Recently I was invited to a meeting organized by the African American community in San Francisco, California. The meeting was meant to discuss how the community can support five local residents who were then on a hunger strike to protest against the prevailing social injustice and violence in the city. I was humbled when these five people showed me Mahatma Gandhi’s autobiography that they were carrying with them and shared that he was their inspiration. At that community meeting I heard, Mrs. Gwedolyn Woods speak about of the social injustice and violence that her son Mario had been subjected to. Her sharing touched my heart. I was profoundly disturbed that day. I noted that I was the only person of Indian origin amongst a room full of African Americans that day. The next day, over dinner, I shared my experience of being at this community meeting with my childhood friends who are all successful tech executives living in the Bay Area for over two decades. I was even more surprised (or disturbed rather) when I saw the apathy from them towards what I was sharing. It struck me that day that unless a problem or issue “directly” relates to us, we, as a society have become so immune that we will not go out and do something about it.
The reason I was invited to the community meeting in San Francisco was because just a few weeks prior, I had led a delegation of Americans (who had suffered from violence) on apilgrimage to India to find solace and healing. We had followed the intent behind the trip taken by Martin Luther King Jr. in 1959 when he had visited India to deepen his understanding of the teachings of nonviolence of Mahatma Gandhi. I am producing a documentary film from their experience that would capture the story of their transformation.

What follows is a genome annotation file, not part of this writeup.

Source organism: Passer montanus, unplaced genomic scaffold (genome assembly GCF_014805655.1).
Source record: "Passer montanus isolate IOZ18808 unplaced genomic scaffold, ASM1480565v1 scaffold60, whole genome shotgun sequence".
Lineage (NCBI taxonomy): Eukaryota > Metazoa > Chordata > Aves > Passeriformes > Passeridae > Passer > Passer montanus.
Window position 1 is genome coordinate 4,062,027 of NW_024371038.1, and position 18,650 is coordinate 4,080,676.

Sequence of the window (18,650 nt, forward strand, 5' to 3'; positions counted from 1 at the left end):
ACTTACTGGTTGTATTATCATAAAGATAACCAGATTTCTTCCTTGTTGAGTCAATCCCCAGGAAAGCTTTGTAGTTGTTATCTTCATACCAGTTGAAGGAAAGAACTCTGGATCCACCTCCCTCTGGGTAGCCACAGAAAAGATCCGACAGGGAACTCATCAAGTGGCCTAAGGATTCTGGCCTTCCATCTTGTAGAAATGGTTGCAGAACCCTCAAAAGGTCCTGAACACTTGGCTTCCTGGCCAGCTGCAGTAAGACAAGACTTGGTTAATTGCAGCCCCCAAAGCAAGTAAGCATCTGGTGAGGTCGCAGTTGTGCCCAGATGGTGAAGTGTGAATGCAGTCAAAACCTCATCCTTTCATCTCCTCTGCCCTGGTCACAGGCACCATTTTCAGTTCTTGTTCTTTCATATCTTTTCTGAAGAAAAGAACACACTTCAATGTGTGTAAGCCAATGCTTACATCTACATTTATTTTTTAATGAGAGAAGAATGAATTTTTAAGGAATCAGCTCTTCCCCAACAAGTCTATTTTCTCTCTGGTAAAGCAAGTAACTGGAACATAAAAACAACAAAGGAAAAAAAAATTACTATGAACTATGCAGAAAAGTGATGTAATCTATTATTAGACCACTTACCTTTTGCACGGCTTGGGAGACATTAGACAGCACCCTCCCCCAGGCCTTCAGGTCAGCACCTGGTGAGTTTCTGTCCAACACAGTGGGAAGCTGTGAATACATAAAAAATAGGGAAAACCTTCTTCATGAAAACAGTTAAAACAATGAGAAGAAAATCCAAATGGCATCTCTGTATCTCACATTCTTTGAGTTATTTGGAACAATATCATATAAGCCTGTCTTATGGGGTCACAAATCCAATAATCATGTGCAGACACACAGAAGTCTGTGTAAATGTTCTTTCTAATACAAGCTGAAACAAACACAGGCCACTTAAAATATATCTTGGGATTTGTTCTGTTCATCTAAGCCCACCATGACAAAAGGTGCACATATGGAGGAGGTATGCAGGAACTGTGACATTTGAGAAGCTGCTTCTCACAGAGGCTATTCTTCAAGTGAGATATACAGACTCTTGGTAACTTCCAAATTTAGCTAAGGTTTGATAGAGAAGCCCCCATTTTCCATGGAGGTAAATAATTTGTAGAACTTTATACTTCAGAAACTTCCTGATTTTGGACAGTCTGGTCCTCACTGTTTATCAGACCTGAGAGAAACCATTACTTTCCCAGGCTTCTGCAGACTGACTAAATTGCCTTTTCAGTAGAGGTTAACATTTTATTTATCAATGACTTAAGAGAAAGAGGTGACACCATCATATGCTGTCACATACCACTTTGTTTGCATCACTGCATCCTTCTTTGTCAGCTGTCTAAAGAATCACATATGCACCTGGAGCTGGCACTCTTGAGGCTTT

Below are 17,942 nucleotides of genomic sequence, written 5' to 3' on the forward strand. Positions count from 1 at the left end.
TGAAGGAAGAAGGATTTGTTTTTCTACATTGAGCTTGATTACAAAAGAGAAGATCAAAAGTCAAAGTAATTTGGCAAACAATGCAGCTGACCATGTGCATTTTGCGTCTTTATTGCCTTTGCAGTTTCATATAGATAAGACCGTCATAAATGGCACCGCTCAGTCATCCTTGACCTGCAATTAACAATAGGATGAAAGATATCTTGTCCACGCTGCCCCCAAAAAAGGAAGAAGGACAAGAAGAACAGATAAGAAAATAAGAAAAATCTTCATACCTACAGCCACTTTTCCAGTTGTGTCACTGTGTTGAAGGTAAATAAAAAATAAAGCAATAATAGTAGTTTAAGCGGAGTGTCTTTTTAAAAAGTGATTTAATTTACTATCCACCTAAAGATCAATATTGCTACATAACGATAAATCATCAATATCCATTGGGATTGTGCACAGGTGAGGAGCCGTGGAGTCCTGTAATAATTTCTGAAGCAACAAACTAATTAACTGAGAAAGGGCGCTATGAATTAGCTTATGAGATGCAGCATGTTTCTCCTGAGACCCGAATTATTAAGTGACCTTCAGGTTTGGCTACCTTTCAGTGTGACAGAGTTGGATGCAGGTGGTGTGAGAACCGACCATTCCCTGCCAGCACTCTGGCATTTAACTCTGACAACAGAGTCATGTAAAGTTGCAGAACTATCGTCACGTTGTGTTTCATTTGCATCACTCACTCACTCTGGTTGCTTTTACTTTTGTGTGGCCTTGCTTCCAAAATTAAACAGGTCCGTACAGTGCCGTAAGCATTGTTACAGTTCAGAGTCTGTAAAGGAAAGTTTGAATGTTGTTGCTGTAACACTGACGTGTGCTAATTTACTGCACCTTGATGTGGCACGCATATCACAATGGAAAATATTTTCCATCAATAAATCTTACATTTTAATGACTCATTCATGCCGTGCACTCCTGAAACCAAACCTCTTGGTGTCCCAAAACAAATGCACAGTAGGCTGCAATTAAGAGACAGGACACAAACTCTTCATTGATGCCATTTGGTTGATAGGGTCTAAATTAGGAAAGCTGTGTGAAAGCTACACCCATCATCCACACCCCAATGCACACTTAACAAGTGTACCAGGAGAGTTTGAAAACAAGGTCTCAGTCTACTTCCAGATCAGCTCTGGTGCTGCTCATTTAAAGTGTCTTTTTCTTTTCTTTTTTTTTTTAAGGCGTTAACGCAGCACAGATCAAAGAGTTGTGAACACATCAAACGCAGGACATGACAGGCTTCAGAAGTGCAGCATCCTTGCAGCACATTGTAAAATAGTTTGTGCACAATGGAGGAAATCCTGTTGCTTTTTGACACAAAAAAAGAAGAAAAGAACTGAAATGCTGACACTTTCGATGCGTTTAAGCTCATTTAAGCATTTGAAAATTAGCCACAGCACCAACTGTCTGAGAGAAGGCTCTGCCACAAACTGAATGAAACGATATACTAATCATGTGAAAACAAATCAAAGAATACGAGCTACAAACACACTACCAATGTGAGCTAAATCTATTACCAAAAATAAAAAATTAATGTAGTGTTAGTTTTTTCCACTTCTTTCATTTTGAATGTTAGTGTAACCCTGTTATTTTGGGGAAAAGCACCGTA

I have never done anything like this before – so the challenge excites and overwhelms me at times. What unfolded during the India trip was truly magical. The trip convinced me that India (its people, culture and heritage) has the power to provide solace to those who have been the victims of senseless violence. It also has the power to transform our way of thinking and inspire us to choose love over fear and hatred and that ‘an eye for an eye’ is not the solution to end systemic violence.
If this project inspires you, please donate and support the post production of the documentary film (donations are tax deductible in USA). If you wish to support non-financially with your time and skills, please so reach out.
You will agree that if the whole world is a home, India is the prayer room – for reflection and transformation. As the senseless violence continues, especially in America, we need more prayers than ever before to restore hope and harmony in America. I dream that very soon:
- India will rise to the occasion knowing that the world needs its gift of peace more than ever before!
- As the torch bearers of the great culture of India, we, Indians will get involved in our community and act as catalysts for enabling greater happiness, peace, love, harmony and nonviolence in the towns where we live or even at our place of work!
We only need to feel proud of our Indian culture and dare to imagine. I know that we can do it.
If not us, who will…?
Arise O India! Arise my dear Indian sisters and brothers
About the Author: Mandar is the founder of Media Rise – a social enterprise to inspire the creation and consumption of meaningful media. Until recently, he managed Shell’s social innovation program and is the winner of Ashoka League of Intrapreneurs. For more about him, please visit his website.